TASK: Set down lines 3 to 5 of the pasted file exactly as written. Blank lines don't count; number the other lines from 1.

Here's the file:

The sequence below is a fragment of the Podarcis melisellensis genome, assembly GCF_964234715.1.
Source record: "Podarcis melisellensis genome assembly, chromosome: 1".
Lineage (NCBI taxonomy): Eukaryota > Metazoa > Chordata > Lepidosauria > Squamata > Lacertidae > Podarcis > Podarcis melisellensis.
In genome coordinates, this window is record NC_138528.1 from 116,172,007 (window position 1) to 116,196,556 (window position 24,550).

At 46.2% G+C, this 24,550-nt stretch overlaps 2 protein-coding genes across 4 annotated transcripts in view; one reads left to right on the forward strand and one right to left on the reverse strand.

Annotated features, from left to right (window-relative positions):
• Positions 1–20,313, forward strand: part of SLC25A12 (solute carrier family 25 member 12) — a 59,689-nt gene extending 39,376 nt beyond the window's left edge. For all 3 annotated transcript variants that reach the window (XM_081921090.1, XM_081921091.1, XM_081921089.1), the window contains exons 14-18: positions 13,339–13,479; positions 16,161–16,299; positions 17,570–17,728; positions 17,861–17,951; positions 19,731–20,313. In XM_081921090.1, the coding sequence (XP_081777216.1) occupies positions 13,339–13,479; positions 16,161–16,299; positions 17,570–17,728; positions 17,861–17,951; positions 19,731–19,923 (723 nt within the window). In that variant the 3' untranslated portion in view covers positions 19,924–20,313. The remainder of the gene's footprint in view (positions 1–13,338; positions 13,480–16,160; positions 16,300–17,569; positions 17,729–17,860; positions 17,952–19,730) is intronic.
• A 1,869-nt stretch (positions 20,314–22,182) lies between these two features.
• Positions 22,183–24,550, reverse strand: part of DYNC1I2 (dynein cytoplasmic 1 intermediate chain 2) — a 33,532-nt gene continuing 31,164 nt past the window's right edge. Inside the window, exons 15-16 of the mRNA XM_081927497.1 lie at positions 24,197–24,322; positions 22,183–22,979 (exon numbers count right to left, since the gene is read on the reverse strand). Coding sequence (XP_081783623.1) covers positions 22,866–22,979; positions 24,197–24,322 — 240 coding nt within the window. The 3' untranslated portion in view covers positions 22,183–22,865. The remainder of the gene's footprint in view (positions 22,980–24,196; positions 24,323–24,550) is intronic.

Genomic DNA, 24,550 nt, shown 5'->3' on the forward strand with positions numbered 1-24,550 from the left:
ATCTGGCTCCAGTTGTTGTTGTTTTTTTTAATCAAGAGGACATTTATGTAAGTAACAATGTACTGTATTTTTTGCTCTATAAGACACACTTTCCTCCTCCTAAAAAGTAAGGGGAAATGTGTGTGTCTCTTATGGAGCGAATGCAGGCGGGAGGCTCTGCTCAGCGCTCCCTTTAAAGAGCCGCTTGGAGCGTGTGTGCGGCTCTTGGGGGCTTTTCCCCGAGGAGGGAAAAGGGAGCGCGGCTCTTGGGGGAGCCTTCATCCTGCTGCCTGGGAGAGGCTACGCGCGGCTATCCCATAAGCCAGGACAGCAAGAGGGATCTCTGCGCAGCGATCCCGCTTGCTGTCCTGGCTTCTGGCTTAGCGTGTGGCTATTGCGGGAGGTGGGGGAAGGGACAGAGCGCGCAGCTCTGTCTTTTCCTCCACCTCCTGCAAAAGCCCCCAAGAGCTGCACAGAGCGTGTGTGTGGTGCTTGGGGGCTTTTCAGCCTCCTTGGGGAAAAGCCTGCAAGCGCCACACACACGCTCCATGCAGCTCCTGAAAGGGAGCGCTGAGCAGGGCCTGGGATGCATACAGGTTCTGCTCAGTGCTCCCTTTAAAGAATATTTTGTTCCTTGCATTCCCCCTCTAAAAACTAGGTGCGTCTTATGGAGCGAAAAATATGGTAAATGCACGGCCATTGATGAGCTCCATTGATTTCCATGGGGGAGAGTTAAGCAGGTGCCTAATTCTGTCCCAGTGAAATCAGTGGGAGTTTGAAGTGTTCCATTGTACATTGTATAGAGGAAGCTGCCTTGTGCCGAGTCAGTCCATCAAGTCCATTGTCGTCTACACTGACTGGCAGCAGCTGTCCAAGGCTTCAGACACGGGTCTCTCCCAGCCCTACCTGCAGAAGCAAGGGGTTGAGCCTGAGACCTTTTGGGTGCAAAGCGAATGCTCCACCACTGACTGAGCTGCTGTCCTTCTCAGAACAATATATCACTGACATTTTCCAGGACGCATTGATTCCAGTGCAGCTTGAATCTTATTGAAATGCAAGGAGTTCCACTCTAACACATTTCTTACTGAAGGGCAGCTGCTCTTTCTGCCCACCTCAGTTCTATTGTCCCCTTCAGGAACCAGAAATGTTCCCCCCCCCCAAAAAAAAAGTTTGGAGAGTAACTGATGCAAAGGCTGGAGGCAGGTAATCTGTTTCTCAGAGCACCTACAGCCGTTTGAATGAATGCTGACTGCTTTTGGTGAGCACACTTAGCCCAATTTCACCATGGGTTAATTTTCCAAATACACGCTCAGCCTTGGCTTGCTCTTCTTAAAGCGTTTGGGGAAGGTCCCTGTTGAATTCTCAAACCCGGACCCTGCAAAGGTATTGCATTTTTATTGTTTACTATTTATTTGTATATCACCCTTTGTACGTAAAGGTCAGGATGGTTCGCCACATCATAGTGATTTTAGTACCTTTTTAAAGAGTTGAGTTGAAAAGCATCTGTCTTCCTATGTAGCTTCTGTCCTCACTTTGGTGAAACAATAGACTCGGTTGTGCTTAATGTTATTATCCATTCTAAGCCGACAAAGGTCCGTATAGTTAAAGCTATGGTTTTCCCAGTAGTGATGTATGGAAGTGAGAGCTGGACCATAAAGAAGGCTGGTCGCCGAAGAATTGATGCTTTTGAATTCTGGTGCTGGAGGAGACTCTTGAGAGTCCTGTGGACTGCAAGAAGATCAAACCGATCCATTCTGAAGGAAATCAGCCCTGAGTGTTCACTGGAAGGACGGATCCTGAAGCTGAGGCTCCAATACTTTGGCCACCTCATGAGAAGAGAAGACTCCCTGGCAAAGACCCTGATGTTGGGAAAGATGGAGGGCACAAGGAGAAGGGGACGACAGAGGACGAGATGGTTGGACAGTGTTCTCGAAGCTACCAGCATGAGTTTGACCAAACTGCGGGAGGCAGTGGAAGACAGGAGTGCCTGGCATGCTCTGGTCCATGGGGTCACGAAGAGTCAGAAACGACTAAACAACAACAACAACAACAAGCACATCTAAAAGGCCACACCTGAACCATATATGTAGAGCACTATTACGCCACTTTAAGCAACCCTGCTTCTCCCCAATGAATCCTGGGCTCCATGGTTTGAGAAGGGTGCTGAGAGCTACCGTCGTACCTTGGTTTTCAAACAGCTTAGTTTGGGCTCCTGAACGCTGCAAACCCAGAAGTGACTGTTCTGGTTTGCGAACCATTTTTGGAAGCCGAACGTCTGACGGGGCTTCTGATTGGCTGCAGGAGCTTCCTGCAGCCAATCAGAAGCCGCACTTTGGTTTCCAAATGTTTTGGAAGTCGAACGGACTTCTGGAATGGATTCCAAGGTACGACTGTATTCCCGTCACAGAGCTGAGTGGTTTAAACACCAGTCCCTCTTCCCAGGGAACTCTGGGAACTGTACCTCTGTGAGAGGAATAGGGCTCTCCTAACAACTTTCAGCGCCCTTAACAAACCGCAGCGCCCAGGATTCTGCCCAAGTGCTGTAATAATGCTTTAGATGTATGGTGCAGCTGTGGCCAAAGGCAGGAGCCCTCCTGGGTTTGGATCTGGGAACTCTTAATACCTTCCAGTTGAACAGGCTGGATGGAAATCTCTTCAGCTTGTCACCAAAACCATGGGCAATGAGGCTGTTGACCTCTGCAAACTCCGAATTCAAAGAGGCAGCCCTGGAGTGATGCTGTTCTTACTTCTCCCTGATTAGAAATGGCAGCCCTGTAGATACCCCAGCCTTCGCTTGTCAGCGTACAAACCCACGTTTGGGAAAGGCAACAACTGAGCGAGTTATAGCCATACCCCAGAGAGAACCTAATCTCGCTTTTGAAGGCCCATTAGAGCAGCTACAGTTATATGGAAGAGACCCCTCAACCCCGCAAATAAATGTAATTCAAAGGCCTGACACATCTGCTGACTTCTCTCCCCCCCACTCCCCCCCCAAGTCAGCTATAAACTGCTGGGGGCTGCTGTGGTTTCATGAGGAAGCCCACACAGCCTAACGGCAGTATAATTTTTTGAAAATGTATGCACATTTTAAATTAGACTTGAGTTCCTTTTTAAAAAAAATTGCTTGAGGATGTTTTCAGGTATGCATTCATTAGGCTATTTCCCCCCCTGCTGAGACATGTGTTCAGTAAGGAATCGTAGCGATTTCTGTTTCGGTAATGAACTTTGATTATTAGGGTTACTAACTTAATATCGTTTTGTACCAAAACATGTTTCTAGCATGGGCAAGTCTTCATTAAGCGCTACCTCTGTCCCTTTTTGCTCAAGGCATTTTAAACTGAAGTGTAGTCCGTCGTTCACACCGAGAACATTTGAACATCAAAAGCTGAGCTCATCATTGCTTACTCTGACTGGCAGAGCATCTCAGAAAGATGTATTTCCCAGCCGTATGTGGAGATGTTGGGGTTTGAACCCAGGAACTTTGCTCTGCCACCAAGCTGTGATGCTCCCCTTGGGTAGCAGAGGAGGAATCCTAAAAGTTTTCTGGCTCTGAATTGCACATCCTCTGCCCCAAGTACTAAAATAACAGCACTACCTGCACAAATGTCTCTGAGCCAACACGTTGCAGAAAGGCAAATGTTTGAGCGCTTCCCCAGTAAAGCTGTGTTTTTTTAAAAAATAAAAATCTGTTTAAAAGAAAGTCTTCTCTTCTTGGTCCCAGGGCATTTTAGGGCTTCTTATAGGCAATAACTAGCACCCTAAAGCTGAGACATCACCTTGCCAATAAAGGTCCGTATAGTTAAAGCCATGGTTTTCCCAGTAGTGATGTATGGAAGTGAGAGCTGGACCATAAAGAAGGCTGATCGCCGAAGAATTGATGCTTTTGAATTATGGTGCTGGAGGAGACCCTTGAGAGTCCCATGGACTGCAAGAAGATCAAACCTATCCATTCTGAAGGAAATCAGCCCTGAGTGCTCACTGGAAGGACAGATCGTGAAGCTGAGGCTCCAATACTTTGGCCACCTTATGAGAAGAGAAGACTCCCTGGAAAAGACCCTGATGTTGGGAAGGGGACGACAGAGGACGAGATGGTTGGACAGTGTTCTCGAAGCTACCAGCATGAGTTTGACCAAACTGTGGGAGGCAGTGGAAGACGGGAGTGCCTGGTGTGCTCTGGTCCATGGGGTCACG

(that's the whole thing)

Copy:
Lineage (NCBI taxonomy): Eukaryota > Metazoa > Chordata > Lepidosauria > Squamata > Lacertidae > Podarcis > Podarcis melisellensis.
In genome coordinates, this window is record NC_138528.1 from 116,172,007 (window position 1) to 116,196,556 (window position 24,550).

At 46.2% G+C, this 24,550-nt stretch overlaps 2 protein-coding genes across 4 annotated transcripts in view; one reads left to right on the forward strand and one right to left on the reverse strand.